Challenges and benefits of hiring algorithms
As noted in part one of our look at hiring algorithms, many studies show that when employers lean heavily on them, they end up with workers who are more productive, earn higher performance ratings (from humans, not just computers), and have higher employee retention rates.
But replacing human judgment with fancy analytics, trendy big data, or a spreadsheet tally of qualifications comes with its own challenges. Here’s a brief tour of these complex issues and some approaches to incorporating algorithms into your organizational hiring.
The starting point: manager buy-in
Many business veterans want to believe they’ve developed an eye for spotting candidates who will succeed. Yet countless organizations have found out the hard way that a hiring manager’s instinct and a recruiter’s experience often fall short.
“For many years we struggled with recruitment and retention,” says Carlyle Walton, CEO of Metroplex Health System. “We were always looking for tools to improve this.” Metroplex decided to harness algorithmic hiring to do much of the heavy lifting. After choosing a product, the next hurdle was to persuade managers to use it by involving them in the implementation process. “This journey started with us having managers identify the top performers,” says Walton. “This helped to get buy-in.”
Managers pitching the implementation of recruitment algorithms will indeed “encounter a lot of resistance,” says Nathan Kuncel, a professor of psychology at the University of Minnesota. “We can get a lot of good from the algorithm, but still keep it acceptable to people by emphasizing the roles that they continue to play in the process.” For the time being, Metroplex is allowing use of the software to spread organically through the organization, with each department deciding whether to use the hiring algorithm and to what degree.
Algorithms have limits, but they do boost hiring quality
Another key issue is the functionality that algorithms can fulfill. “We use the software for all positions in a hospital below the executive level: nurse, admitting clerk, pharmacy, and so on,” says Mike Rosenbaum, CEO of Pegged.
Some, like Rosenbaum, believe that algorithms don’t work for executive recruitment — at least not yet. He cites the insufficient amount of data available due to the small number of positions at this level. Others, like Michael Distefano, Senior VP and Chief Marketing Officer for executive recruiter Korn Ferry, think that algorithms can provide greater insight into hiring for the C-suite as well.
Walton believes the use of algorithmic hiring has improved Metroplex’s workforce in general. “We have seen reductions in turnover and increases in quality scores since we started using software to evaluate candidates; this is one piece of what has contributed to these improvements.”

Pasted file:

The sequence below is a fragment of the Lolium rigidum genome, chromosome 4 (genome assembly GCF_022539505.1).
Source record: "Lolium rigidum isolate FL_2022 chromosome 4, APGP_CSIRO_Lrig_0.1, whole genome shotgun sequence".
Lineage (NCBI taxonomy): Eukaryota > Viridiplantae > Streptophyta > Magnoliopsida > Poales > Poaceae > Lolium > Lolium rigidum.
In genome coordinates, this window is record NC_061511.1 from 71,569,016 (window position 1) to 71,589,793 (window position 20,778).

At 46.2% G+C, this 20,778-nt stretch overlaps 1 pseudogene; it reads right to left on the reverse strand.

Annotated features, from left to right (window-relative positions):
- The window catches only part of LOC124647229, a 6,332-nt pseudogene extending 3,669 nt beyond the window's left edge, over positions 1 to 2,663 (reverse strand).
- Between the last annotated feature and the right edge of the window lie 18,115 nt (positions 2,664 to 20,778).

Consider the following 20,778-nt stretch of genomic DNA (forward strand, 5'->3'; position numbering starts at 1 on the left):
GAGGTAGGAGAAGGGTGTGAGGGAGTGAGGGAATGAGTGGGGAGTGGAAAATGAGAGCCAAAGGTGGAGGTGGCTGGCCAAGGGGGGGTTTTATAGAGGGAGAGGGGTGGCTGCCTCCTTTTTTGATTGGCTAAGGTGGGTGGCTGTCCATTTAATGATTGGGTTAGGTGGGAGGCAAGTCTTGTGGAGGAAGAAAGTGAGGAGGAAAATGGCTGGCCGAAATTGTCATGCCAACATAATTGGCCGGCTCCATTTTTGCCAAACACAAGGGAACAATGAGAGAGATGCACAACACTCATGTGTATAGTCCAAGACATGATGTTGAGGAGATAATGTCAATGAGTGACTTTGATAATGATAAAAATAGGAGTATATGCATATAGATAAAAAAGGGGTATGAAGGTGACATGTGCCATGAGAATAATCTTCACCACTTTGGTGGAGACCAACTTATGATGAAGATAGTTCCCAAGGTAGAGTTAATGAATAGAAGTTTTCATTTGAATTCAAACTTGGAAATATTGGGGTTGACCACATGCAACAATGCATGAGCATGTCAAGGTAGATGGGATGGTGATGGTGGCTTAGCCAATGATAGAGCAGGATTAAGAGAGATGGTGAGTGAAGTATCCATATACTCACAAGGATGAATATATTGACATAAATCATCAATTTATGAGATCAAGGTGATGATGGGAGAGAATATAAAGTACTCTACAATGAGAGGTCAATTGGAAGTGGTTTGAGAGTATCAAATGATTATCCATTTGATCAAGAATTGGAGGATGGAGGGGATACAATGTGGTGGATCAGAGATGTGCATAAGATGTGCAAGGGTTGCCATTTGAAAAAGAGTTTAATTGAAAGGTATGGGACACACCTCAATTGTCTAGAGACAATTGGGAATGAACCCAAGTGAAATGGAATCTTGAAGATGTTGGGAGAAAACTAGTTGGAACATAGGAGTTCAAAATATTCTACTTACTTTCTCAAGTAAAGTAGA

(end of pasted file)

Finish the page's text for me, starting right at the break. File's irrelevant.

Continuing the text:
Hiring algorithms don’t eliminate bias liability
For many employers, one of the top reasons for adopting recruitment algorithms is to avoid the very human inclination, whether conscious or not, to hire people who are like oneself. And that can be illegal if the similarity is about race, gender, religion, disability, or other characteristics that define a protected class. However, algorithmic hiring doesn’t automatically eliminate bias.
“If a company is screening out applicants on the basis of a computer algorithm, the managers need to make sure the algorithm has been validated,” says Heather Morgan, global chair of the workforce data and technology practice at law firm Paul Hastings.
“You’ve got to do your due diligence of asking the vendor the right questions,” says Morgan. “It’s hard to validate something that’s continuously learning and changing,” and some algorithms do that.
Morgan further advises that human resources professionals need training from legal on how algorithms should be incorporated into hiring procedures, what the risks are, and how the process should be monitored in order to maintain a legal hiring process.
What about that temptation to overrule the algorithm?
Who wants to hire a candidate — top-rated by a bloodless software application — who struck the hiring manager as somehow just not right for the job? This situation presents a conundrum for HR and company executives.
“There’s a temptation to think ‘My gut can make a better evaluation than Pegged,'” says Walton. “But in our experience, in the three cases where our managers overruled the software, the new employee separated within 90 days. The software is a powerful tool if the leader embraces it.”
Recruiting firms that use algorithms may be especially reticent to suggest that number-crunching should trump human judgment. “The algorithm just provides another data point,” says Distefano. “At the end of the day, you go with your gut.”
Others argue that, as with any questionable departure from established HR processes, exceptions should be documented. “Decision-makers should be required to write a justification for overriding a hiring algorithm,” says Kuncel.
Improving recruitment — a never-ending task
Even as technology advances to aid recruitment, the human element remains a vital part of the process. Whether you’ve embraced tools like hiring algorithms and AI, or prefer more old-school approaches, there will always be ways to improve your recruitment strategies. Get help from expert recruiting advice and the latest hiring trends when you sign up for Monster Hiring Solutions.